“Are you traveling or just going somewheres?”—Hattie Lois Aldridge, 1905-1993.
I used to think my father’s mother asked that question with a smile simply as one of her signature funny quips: no meaningful content other than a “hello” greeting.
The fact is, Granny was onto something even back then. Some people “travel” whereas the majority tends to be just “going somewheres.”
She would have known the difference. My grandfather was notorious in the 1950s for leaving Pittsburg in East Texas at 3:00 a.m. intent on arriving at my parent’s house in Seymour out west of Wichita Falls for breakfast. If he stopped, it was because the car needed gas or his thermos needed coffee.
Even today, we all know that drill when only fuel or food will interrupt our fervent rush to get somewhere. In the car complaining because we’re late getting started, hit the interstate, set the GPS and drive over the speed limit while complaining about the “Sunday driver” ahead.
Windows up, air on, satellite radio jamming. Skip the slower secondary roads missing local flavor and historical sites while thinking one more time, “Some day, I’m going to stop there.” Eventually, we arrive at our destination tired, grumpy and complaining about the trip.
Complaints were few in this space a few weeks ago when we praised changes in travel speed and convenience since the days when my grandfather made his trips. There are times, however, when going from point A to point B focusing on the trip rather than the destination is the better choice.
Times like now as I’m contemplating my next road trip in a car that’s almost as old as I am. I’ve toured most of the lower 48 and bits of Canada and Mexico in the comfort of modern motoring machines, and I do enjoy the luxury. But, the best memories are those of adventures in a car that was new during Eisenhower’s first term in the oval office.
Journeys like jaunts to Florida’s east coast in a ’56 Ford Thunderbird, or the numerous short trips around Texas and Louisiana in my ’55 Ford Crown Victoria.
Windows down, no air conditioning, radio off. Aware of the surroundings recognizing the fragrance of newly mowed hay fields or flowers blooming. The fresh feeling of rain in the air from the distant thunderstorm. The mechanical music of vintage motors clicking and tapping under the hood.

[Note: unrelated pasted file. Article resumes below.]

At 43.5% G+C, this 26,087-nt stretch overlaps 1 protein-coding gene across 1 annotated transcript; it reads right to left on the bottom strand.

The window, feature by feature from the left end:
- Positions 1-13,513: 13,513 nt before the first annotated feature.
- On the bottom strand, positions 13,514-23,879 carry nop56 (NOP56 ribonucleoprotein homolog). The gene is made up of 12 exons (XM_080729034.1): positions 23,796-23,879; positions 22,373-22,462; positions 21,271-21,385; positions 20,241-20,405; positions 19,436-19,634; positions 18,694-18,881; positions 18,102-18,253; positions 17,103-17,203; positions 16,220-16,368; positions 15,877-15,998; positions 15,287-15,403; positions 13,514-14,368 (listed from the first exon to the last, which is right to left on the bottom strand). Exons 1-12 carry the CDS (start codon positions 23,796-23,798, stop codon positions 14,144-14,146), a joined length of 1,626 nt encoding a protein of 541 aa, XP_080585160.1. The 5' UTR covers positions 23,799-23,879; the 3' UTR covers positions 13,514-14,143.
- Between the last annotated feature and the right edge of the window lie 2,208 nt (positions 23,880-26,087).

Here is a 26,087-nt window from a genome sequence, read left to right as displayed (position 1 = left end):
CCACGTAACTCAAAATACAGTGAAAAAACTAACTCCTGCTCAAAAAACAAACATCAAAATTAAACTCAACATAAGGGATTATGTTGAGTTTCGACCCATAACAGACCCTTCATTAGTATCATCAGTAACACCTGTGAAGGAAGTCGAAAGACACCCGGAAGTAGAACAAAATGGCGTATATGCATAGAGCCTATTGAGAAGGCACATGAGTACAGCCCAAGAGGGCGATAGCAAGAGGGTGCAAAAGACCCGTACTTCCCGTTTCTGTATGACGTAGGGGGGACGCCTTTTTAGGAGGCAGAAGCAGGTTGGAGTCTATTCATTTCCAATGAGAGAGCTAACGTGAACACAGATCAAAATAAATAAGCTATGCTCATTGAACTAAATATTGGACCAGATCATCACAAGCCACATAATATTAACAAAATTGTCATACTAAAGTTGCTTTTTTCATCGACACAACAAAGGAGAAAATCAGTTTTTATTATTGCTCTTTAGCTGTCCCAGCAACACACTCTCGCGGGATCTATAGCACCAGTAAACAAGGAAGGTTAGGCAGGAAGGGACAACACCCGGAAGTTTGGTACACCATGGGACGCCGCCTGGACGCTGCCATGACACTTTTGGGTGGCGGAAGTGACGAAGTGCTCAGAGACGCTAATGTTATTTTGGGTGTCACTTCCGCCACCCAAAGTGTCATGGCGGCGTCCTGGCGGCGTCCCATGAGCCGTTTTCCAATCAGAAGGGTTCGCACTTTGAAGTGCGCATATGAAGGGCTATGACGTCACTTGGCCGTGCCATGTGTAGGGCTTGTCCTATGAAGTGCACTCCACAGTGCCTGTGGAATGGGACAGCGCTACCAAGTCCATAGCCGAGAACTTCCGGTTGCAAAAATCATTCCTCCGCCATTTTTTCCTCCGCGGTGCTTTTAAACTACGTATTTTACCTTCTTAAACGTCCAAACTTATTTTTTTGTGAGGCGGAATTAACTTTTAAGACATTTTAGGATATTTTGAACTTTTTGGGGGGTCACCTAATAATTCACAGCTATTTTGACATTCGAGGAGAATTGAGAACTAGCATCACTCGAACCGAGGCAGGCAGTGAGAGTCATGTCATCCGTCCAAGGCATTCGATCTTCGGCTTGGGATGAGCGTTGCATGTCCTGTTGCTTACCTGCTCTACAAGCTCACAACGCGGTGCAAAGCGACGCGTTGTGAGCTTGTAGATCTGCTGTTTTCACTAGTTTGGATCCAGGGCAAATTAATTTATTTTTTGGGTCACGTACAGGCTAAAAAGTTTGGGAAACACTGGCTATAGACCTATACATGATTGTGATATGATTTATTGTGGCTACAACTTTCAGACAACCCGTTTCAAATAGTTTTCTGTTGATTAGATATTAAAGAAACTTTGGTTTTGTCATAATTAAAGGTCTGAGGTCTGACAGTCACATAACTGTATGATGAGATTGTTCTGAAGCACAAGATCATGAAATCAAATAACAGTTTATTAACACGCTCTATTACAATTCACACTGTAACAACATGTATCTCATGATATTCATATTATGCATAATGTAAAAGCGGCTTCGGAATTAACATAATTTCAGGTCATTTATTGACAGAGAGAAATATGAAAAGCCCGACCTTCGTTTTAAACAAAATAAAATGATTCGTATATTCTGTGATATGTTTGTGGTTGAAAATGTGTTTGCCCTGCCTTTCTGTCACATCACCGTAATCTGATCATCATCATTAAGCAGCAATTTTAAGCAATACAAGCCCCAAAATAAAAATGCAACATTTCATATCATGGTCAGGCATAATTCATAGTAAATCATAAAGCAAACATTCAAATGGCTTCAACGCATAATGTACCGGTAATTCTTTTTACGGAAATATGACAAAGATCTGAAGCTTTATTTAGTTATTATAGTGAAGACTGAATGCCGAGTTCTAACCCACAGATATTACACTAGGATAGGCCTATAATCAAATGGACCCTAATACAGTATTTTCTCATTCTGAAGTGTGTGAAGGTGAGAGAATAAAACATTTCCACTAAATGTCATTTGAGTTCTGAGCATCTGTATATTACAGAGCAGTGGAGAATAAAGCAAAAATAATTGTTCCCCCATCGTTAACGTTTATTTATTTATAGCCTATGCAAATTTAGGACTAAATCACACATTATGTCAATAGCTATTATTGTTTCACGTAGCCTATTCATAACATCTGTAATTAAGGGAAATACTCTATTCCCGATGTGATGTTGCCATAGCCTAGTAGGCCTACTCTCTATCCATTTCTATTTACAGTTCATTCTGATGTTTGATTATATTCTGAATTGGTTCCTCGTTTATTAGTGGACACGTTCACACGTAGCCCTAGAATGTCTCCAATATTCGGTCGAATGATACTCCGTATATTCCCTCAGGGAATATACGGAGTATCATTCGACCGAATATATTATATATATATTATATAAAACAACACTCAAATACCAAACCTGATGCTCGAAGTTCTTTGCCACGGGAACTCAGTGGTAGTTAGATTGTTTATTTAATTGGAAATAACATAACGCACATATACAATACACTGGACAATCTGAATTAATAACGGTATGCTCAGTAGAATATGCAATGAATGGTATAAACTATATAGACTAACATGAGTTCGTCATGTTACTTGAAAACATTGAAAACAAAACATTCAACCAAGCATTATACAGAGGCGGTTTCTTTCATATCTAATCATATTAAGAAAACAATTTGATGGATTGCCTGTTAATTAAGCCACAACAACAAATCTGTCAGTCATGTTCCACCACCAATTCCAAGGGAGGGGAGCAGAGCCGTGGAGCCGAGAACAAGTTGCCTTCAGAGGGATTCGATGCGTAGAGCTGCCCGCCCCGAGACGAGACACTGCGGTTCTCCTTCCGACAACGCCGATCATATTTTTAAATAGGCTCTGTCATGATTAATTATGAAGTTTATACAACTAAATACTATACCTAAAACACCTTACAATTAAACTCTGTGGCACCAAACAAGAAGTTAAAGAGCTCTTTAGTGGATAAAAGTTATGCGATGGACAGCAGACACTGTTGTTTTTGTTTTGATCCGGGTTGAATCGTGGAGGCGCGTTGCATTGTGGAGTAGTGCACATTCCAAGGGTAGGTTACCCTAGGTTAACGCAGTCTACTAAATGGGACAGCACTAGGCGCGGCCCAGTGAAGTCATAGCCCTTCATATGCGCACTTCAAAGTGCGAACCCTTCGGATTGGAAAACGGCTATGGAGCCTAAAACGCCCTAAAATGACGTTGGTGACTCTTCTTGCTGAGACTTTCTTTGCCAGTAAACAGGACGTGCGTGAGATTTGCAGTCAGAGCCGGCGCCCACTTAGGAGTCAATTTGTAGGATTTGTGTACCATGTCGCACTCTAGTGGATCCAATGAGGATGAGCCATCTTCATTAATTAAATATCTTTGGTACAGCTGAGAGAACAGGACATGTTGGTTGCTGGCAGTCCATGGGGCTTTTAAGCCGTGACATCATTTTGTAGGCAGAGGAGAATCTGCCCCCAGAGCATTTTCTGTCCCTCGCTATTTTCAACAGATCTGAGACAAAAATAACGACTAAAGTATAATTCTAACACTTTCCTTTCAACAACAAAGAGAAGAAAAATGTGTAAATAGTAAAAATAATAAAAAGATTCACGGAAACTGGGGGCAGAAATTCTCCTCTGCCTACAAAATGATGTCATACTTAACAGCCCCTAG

During my grandfather’s day, that was the only way to go. Cars were yet to be offered with air conditioning, and radios were still an extra cost option. For the ones that had one, AM was the only option. Didn’t matter, you couldn’t hear it with the windows down any way, or if you were more than 40-50 miles from the station.
More than 40-50 miles from home meant stopping at places like Stuckey’s or Pecan Joe’s for snacks and perusing the souvenir post cards, salt and pepper shakers, and key chain picture viewers branded with the region’s claim to fame.
It also meant seeing billboards punctuating pastures across the country like, “See Rock City,” or the pithy sayings displayed on rows of red shaving cream signs attached to fence posts.
When you can’t see
May get you
Nothing compares to traveling in a car that’s old enough to qualify for social security, following the backroads and stopping whenever you desire.
I’m looking forward to my next vintage auto trip. Going to places I have not been, “traveling” like few enjoy it any more instead of rushing just to get “somewheres”…unless it’s Stuckey’s or Pecan Joe’s.